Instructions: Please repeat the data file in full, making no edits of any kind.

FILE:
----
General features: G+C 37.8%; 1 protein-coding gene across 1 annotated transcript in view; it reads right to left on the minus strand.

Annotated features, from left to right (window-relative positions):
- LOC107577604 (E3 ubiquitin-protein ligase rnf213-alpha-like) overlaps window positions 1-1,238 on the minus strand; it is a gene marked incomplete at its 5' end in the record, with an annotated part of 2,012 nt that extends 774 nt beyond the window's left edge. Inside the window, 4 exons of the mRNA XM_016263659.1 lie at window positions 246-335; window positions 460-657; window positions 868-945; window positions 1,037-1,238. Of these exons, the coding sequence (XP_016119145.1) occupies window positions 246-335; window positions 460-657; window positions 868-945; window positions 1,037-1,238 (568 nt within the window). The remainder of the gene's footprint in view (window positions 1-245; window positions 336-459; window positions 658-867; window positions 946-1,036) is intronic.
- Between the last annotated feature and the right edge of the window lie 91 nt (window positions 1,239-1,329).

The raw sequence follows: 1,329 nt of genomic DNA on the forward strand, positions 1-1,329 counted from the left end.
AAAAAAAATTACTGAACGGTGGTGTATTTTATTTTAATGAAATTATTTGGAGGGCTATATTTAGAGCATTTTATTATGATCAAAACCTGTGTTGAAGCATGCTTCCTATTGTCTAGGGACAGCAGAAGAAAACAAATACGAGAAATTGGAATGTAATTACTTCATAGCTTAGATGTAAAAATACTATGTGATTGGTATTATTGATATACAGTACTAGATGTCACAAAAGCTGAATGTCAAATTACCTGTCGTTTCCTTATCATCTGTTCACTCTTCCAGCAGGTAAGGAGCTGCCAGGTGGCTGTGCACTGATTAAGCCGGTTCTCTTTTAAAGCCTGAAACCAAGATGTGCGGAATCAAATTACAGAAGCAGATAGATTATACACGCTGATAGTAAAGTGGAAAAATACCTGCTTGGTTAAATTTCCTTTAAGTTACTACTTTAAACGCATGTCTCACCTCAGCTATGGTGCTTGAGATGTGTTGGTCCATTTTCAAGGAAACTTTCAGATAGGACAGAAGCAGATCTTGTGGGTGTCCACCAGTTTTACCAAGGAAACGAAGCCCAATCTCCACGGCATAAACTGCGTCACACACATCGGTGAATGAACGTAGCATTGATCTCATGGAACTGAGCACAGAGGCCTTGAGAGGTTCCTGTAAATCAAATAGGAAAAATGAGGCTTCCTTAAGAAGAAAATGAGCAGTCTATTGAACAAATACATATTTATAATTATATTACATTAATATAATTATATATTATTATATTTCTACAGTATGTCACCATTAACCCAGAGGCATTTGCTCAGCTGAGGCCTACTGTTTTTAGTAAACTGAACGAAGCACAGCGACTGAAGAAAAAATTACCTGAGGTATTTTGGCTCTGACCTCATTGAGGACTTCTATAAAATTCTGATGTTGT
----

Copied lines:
General features: G+C 37.8%; 1 protein-coding gene across 1 annotated transcript in view; it reads right to left on the minus strand.

Annotated features, from left to right (window-relative positions):
- LOC107577604 (E3 ubiquitin-protein ligase rnf213-alpha-like) overlaps window positions 1-1,238 on the minus strand; it is a gene marked incomplete at its 5' end in the record, with an annotated part of 2,012 nt that extends 774 nt beyond the window's left edge. Inside the window, 4 exons of the mRNA XM_016263659.1 lie at window positions 246-335; window positions 460-657; window positions 868-945; window positions 1,037-1,238. Of these exons, the coding sequence (XP_016119145.1) occupies window positions 246-335; window positions 460-657; window positions 868-945; window positions 1,037-1,238 (568 nt within the window). The remainder of the gene's footprint in view (window positions 1-245; window positions 336-459; window positions 658-867; window positions 946-1,036) is intronic.
- Between the last annotated feature and the right edge of the window lie 91 nt (window positions 1,239-1,329).

The raw sequence follows: 1,329 nt of genomic DNA on the forward strand, positions 1-1,329 counted from the left end.
AAAAAAAATTACTGAACGGTGGTGTATTTTATTTTAATGAAATTATTTGGAGGGCTATATTTAGAGCATTTTATTATGATCAAAACCTGTGTTGAAGCATGCTTCCTATTGTCTAGGGACAGCAGAAGAAAACAAATACGAGAAATTGGAATGTAATTACTTCATAGCTTAGATGTAAAAATACTATGTGATTGGTATTATTGATATACAGTACTAGATGTCACAAAAGCTGAATGTCAAATTACCTGTCGTTTCCTTATCATCTGTTCACTCTTCCAGCAGGTAAGGAGCTGCCAGGTGGCTGTGCACTGATTAAGCCGGTTCTCTTTTAAAGCCTGAAACCAAGATGTGCGGAATCAAATTACAGAAGCAGATAGATTATACACGCTGATAGTAAAGTGGAAAAATACCTGCTTGGTTAAATTTCCTTTAAGTTACTACTTTAAACGCATGTCTCACCTCAGCTATGGTGCTTGAGATGTGTTGGTCCATTTTCAAGGAAACTTTCAGATAGGACAGAAGCAGATCTTGTGGGTGTCCACCAGTTTTACCAAGGAAACGAAGCCCAATCTCCACGGCATAAACTGCGTCACACACATCGGTGAATGAACGTAGCATTGATCTCATGGAACTGAGCACAGAGGCCTTGAGAGGTTCCTGTAAATCAAATAGGAAAAATGAGGCTTCCTTAAGAAGAAAATGAGCAGTCTATTGAACAAATACATATTTATAATTATATTACATTAATATAATTATATATTATTATATTTCTACAGTATGTCACCATTAACCCAGAGGCATTTGCTCAGCTGAGGCCTACTGTTTTTAGTAAACTGAACGAAGCACAGCGACTGAAGAAAAAATTACCTGAGGTATTTTGGCTCTGACCTCATTGAGGACTTCTATAAAATTCTGATGTTGT